[0132] As used in this application, the terms "component", "module", "system", and the like are intended to refer to a computer-related entity, either hardware, a combination of hardware and software, software, or software in execution. For example, a component or a module may be, but are not limited to being, a process running on a processor, a processor, an object, an executable, a thread of execution, a program, and/or a computer. By way of illustration, both an application running on a server and the server can be a component or a module. One or more components or modules may reside within a process and/or thread of execution and a component or module may be localized on one computer and/or distributed between two or more computers.

[0133] Various aspects will be presented in terms of systems that may include a number of components, modules, and the like. It is to be understood and appreciated that the various systems may include additional components, modules, etc. and/or may not include all of the components, modules, etc. discussed in connection with the figures. A combination of these approaches may also be used. The various aspects disclosed herein can be performed on electrical devices including devices that utilize touch screen display technologies, heads-up user interfaces, wearable interfaces, and/or mouse-and-keyboard type interfaces. Examples of such devices include VR output devices (e.g., VR headsets), AR output devices (e.g., AR headsets), computers (desktop and mobile), smart phones, personal digital assistants (PDAs), and other electronic devices both wired and wireless.

[0134] In addition, the various illustrative logical blocks, modules, and circuits described in connection with the aspects disclosed herein may be implemented or performed with a general purpose processor, a digital signal processor (DSP), an application specific integrated circuit (ASIC), a field programmable gate array (FPGA) or other programmable logic device, discrete gate or transistor logic, discrete hardware components, or any combination thereof designed to perform the functions described herein. A general purpose processor may be a microprocessor, but in the alternative, the processor may be any conventional processor, controller, microcontroller, or state machine. A processor may also be implemented as a combination of computing devices, e.g., a combination of a DSP and a microprocessor, a plurality of microprocessors, one or more microprocessors in conjunction with a DSP core, or any other such configuration.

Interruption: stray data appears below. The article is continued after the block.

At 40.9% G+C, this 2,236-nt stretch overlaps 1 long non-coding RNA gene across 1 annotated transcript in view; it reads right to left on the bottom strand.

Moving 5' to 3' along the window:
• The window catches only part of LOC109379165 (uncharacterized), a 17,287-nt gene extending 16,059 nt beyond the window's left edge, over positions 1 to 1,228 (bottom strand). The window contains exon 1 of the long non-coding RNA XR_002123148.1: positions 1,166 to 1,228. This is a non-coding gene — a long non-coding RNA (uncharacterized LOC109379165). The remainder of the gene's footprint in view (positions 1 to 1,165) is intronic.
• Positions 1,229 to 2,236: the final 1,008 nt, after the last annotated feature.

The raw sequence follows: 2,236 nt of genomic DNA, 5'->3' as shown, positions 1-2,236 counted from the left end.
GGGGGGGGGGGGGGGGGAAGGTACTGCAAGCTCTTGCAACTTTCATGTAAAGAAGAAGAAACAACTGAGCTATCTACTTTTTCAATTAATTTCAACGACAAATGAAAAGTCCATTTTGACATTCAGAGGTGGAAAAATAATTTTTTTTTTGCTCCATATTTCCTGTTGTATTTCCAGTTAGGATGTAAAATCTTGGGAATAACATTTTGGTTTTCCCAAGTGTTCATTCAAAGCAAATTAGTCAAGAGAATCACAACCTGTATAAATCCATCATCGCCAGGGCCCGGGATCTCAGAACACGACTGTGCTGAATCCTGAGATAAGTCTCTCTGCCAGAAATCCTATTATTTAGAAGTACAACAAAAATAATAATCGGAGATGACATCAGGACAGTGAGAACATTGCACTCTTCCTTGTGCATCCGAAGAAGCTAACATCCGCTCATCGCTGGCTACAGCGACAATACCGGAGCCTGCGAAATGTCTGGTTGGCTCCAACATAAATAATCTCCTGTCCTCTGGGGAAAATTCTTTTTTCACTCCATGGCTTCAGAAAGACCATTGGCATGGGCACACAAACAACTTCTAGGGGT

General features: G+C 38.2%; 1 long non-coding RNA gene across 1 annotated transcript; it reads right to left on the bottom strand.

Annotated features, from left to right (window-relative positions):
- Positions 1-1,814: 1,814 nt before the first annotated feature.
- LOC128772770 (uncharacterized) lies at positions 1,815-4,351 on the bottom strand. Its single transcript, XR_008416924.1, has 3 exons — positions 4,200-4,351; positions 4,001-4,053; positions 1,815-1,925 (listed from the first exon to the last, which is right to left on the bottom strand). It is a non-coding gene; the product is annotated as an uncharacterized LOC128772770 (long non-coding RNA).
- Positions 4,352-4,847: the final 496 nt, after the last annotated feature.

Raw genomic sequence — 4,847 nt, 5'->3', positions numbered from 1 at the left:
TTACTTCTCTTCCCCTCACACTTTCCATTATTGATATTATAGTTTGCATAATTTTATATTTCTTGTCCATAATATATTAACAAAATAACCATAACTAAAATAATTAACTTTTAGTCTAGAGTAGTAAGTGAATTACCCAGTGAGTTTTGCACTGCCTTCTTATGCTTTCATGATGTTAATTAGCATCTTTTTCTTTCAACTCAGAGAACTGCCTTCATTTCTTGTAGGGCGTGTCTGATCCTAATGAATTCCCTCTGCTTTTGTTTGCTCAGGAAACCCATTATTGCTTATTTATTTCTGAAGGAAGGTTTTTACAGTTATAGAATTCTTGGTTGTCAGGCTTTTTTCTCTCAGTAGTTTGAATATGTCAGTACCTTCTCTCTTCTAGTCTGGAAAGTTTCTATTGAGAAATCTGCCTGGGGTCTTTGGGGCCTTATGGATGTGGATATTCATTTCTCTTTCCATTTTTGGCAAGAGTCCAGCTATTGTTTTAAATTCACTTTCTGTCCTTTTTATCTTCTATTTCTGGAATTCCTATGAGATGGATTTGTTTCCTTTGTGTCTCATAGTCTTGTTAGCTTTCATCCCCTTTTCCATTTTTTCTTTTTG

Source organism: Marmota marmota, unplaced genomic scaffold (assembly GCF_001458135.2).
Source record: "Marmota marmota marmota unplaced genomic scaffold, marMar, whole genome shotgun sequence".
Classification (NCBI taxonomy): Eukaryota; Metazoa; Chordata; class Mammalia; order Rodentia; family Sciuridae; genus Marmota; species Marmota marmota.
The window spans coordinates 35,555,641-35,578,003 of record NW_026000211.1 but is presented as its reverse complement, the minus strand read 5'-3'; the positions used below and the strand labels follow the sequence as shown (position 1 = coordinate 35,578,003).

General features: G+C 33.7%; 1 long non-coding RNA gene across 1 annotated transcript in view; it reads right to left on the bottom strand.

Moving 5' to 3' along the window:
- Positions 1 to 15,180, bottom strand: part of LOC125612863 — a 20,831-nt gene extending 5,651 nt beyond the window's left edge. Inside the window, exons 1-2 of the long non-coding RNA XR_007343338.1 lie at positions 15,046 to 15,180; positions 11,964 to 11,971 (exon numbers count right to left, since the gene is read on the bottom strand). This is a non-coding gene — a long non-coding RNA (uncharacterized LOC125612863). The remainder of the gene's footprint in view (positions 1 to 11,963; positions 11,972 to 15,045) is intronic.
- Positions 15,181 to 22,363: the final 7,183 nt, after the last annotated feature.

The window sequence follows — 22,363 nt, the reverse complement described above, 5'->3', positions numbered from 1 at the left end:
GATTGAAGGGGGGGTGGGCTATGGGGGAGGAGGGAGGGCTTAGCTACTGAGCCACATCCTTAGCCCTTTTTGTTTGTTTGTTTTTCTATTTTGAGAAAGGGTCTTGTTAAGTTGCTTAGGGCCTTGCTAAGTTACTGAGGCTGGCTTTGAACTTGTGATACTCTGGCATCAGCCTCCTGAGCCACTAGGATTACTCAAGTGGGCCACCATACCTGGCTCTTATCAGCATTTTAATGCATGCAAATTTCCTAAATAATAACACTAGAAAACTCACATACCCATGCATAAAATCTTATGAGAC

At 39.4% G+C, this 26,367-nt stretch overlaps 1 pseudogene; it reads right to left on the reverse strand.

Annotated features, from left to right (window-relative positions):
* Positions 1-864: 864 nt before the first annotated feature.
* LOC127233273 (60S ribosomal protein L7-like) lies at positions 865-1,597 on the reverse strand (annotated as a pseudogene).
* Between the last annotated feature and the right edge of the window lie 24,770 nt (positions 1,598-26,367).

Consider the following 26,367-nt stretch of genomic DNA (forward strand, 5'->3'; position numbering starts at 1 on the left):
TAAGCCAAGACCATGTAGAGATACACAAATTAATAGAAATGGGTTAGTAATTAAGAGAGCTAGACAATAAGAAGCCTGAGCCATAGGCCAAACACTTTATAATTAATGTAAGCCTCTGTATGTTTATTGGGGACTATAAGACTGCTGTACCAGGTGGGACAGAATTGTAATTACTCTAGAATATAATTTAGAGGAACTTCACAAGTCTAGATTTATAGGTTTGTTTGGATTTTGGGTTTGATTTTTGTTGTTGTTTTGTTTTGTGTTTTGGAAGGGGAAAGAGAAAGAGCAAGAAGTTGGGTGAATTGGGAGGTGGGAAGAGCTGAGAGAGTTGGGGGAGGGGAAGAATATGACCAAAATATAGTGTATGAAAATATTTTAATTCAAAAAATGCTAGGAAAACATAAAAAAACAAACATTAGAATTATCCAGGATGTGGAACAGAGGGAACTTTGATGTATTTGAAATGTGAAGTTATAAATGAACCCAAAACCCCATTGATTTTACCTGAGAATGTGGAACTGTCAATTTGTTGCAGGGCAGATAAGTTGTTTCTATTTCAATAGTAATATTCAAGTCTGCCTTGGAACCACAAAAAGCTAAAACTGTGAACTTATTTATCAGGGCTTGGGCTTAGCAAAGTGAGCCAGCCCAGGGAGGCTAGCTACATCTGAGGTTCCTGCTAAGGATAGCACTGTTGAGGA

35] Operational aspects disclosed herein may be embodied directly in hardware, in a software module executed by a processor, or in a combination of the two. A software module may reside in RAM memory, flash memory, ROM memory, EPROM memory, EEPROM memory, registers, hard disk, a removable disk, a CD- ROM, digital versatile disk (DVD), Blu-ray™, or any other form of storage medium known in the art. An exemplary storage medium is coupled to the processor such the processor can read information from, and write information to, the storage medium. In the alternative, the storage medium may be integral to the processor. The processor and the storage medium may reside in an ASIC. The ASIC may reside in a client device or server. In the alternative, the processor and the storage medium may reside as discrete components in a client device or server. In another alternative, operational aspects disclosed herein may be embodied in a stream of software that is fed in real time or near-real time to the robot hardware that is then executed by a processor or software module, or a combination of the two. In this manner, computational power can be off-loaded to the cloud so that the robot's onboard processing can be limited while the cloud-based computational power can be virtually unlimited, allowing more sophisticated inputs, subsequent analyses, recognition and/or responses, and related computational tasks to be accomplished in the cloud. [0136] Furthermore, the one or more versions may be implemented as a method, apparatus, or article of manufacture using standard programming and/or engineering techniques to produce software, firmware, hardware, or any combination thereof to control a computer to implement the disclosed aspects. Non-transitory computer readable media can include but are not limited to magnetic storage devices (e.g., hard disk, floppy disk, magnetic strips, or other format), optical disks (e.g., compact disk (CD), DVD, Blu-ray™ or other format), smart cards, and flash memory devices (e.g., card, stick, or other format). Of course, those skilled in the art will recognize many modifications may be made to this configuration without departing from the scope of the disclosed aspects.

[0137] The previous description of the disclosed aspects is provided to enable any person skilled in the art to make or use the present disclosure. Various modifications to these aspects will be readily apparent to those skilled in the art, and the generic principles defined herein may be applied to other embodiments without departing from the spirit or scope of the disclosure. Thus, the present disclosure is not intended to be limited to the embodiments shown herein but is to be accorded the widest scope consistent with the principles and novel features disclosed herein.

In view of the exemplary systems described supra, methodologies that may be implemented in accordance with the disclosed subject matter have been described with reference to several flow diagrams. While for purposes of simplicity of explanation, the methodologies are shown and described as a series of blocks, it is to be understood and appreciated that the claimed subject matter is not limited by the order of the blocks, as some blocks may occur in different orders and/or concurrently with other blocks from what is depicted and described herein. Moreover, not all illustrated blocks may be required to implement the methodologies described herein. Additionally, it should be further appreciated that the methodologies disclosed herein are capable of being stored on an article of manufacture to facilitate transporting and transferring such methodologies to computers.